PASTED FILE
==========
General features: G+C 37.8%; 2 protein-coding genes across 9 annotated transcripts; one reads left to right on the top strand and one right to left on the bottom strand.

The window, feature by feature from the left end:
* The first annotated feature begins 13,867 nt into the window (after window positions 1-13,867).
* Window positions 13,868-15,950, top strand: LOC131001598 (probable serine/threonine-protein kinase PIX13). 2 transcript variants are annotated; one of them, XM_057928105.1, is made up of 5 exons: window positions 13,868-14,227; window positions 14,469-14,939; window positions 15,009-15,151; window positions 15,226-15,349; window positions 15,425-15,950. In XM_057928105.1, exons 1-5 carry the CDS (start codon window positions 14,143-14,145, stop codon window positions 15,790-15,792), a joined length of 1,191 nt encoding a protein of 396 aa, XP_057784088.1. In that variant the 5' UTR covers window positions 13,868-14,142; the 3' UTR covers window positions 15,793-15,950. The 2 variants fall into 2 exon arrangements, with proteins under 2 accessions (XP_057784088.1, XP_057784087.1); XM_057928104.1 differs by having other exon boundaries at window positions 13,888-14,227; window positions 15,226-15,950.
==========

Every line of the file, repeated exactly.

General features: G+C 37.8%; 2 protein-coding genes across 9 annotated transcripts; one reads left to right on the top strand and one right to left on the bottom strand.

The window, feature by feature from the left end:
* The first annotated feature begins 13,867 nt into the window (after window positions 1-13,867).
* Window positions 13,868-15,950, top strand: LOC131001598 (probable serine/threonine-protein kinase PIX13). 2 transcript variants are annotated; one of them, XM_057928105.1, is made up of 5 exons: window positions 13,868-14,227; window positions 14,469-14,939; window positions 15,009-15,151; window positions 15,226-15,349; window positions 15,425-15,950. In XM_057928105.1, exons 1-5 carry the CDS (start codon window positions 14,143-14,145, stop codon window positions 15,790-15,792), a joined length of 1,191 nt encoding a protein of 396 aa, XP_057784088.1. In that variant the 5' UTR covers window positions 13,868-14,142; the 3' UTR covers window positions 15,793-15,950. The 2 variants fall into 2 exon arrangements, with proteins under 2 accessions (XP_057784088.1, XP_057784087.1); XM_057928104.1 differs by having other exon boundaries at window positions 13,888-14,227; window positions 15,226-15,950.